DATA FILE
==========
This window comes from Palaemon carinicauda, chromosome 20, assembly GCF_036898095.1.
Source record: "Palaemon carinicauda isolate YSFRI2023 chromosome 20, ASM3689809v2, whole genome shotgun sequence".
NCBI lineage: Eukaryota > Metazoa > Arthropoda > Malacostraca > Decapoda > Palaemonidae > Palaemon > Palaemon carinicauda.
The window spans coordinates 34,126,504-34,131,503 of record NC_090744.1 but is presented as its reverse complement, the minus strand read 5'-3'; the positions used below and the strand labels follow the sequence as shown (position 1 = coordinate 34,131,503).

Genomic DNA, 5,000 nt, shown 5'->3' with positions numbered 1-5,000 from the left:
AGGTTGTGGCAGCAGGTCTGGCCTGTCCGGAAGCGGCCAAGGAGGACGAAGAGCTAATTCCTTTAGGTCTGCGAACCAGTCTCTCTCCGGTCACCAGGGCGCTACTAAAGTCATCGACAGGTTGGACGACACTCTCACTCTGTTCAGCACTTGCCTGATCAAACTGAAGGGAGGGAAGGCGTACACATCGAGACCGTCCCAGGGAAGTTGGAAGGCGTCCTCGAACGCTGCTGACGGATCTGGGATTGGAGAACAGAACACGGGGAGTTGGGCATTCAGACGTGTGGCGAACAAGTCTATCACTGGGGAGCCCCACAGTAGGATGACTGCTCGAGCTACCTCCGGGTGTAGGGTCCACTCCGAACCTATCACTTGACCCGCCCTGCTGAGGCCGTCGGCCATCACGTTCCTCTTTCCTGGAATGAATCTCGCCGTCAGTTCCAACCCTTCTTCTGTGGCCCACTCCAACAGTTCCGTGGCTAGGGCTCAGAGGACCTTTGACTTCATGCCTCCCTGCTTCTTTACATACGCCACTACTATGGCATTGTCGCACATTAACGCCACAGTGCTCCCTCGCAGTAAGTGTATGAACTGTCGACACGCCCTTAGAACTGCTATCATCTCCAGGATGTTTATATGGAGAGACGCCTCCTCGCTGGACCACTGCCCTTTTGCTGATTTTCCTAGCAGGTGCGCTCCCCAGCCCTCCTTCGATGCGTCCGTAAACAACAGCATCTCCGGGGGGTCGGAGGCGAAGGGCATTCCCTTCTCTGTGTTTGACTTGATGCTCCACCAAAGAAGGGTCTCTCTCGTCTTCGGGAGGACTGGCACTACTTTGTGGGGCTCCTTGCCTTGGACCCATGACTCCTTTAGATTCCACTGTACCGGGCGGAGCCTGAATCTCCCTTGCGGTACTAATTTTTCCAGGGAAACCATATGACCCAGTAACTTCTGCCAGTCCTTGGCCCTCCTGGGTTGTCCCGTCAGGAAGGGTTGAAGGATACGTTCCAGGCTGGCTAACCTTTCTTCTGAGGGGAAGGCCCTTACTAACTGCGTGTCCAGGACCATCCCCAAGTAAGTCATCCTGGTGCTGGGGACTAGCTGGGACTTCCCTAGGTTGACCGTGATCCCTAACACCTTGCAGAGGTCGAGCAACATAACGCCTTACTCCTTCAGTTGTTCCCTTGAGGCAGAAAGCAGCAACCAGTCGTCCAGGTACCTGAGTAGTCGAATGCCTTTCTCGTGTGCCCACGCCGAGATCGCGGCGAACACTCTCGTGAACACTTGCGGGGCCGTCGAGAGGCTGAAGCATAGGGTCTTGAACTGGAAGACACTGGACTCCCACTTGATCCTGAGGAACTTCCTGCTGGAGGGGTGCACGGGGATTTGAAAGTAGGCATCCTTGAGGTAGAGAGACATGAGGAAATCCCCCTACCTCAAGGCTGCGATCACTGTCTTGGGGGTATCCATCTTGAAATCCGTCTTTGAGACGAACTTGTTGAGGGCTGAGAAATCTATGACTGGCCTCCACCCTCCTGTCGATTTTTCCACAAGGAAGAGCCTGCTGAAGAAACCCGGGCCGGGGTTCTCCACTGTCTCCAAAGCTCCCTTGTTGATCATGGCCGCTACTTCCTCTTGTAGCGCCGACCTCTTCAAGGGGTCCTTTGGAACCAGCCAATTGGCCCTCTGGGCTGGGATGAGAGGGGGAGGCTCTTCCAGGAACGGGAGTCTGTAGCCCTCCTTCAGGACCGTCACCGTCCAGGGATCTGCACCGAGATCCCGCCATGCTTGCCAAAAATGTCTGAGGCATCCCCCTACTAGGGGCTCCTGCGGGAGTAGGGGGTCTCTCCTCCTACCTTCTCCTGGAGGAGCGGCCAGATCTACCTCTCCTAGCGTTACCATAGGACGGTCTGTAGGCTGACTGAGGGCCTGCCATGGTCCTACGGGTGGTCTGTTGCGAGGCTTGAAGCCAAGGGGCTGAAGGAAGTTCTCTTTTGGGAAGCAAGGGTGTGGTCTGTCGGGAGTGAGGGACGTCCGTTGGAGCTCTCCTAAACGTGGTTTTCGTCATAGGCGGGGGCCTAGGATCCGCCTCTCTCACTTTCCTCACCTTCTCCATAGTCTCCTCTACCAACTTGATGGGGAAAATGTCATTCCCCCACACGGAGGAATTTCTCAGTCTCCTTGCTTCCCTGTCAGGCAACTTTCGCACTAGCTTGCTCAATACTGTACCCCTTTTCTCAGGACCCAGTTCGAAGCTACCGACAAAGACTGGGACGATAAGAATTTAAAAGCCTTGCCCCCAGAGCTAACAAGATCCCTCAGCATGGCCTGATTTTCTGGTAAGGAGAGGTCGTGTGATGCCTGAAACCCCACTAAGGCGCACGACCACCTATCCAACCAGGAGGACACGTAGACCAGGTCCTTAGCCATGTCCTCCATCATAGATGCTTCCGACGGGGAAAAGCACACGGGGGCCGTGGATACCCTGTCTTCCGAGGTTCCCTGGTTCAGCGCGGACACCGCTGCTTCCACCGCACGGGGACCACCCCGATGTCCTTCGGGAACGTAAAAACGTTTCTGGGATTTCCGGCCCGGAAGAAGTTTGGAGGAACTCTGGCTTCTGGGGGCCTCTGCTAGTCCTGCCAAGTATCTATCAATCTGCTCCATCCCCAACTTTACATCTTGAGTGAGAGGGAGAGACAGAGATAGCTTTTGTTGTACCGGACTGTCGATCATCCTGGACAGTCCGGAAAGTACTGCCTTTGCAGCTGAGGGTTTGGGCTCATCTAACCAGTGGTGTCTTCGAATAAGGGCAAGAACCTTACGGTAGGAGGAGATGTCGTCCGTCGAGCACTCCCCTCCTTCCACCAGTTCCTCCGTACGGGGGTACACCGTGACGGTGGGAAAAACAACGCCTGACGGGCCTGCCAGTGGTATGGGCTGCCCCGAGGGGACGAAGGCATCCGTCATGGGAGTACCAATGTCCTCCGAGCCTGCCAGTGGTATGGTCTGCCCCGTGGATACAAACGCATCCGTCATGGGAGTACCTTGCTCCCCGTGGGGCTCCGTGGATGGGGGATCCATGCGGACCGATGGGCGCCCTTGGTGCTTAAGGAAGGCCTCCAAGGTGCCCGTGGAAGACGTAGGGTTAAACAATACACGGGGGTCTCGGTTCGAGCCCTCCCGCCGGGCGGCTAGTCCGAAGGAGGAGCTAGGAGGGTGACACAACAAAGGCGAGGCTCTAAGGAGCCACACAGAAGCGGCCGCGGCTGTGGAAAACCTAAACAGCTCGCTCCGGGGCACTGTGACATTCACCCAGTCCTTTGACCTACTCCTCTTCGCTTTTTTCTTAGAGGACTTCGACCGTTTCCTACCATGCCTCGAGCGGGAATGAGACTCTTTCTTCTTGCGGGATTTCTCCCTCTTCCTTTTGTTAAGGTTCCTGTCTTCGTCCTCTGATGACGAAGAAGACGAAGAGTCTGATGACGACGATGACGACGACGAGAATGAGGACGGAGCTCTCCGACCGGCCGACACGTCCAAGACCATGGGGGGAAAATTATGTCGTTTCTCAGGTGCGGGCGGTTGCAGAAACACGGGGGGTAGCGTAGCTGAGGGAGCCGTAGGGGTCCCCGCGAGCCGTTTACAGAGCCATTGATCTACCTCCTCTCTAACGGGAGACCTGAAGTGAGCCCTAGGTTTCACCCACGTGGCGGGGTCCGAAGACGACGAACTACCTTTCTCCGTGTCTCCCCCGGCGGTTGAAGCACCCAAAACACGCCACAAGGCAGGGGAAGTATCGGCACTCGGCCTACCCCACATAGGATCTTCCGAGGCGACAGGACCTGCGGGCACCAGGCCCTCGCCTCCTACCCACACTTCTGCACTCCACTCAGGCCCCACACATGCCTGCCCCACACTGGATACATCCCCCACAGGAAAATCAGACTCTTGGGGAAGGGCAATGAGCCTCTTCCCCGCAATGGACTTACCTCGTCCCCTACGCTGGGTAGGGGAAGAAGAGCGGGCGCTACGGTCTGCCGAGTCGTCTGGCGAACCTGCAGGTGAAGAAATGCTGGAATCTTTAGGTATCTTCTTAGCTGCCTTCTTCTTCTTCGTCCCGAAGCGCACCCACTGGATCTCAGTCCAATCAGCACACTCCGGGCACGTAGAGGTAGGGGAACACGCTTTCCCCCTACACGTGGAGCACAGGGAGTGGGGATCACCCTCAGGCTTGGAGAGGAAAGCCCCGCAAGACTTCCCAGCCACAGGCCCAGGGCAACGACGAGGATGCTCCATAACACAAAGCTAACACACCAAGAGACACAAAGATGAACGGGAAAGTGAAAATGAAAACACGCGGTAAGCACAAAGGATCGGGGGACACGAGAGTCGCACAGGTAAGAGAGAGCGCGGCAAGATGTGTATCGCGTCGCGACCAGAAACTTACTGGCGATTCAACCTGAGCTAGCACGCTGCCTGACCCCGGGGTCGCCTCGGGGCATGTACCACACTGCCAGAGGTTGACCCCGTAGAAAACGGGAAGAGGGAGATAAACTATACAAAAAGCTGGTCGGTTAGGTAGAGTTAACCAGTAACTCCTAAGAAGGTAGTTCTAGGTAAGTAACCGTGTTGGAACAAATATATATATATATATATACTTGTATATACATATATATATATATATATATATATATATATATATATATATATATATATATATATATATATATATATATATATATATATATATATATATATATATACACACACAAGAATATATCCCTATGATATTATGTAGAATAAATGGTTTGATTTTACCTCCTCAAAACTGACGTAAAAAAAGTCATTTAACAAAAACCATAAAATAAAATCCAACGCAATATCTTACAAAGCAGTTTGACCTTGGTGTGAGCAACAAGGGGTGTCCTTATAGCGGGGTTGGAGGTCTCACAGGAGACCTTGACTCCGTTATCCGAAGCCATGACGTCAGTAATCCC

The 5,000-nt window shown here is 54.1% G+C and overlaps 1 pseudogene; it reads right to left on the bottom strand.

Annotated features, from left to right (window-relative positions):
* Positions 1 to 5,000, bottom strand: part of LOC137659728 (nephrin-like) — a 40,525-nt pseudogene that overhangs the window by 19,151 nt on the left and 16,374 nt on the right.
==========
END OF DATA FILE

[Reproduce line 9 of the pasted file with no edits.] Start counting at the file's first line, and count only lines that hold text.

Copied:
* Positions 1 to 5,000, bottom strand: part of LOC137659728 (nephrin-like) — a 40,525-nt pseudogene that overhangs the window by 19,151 nt on the left and 16,374 nt on the right.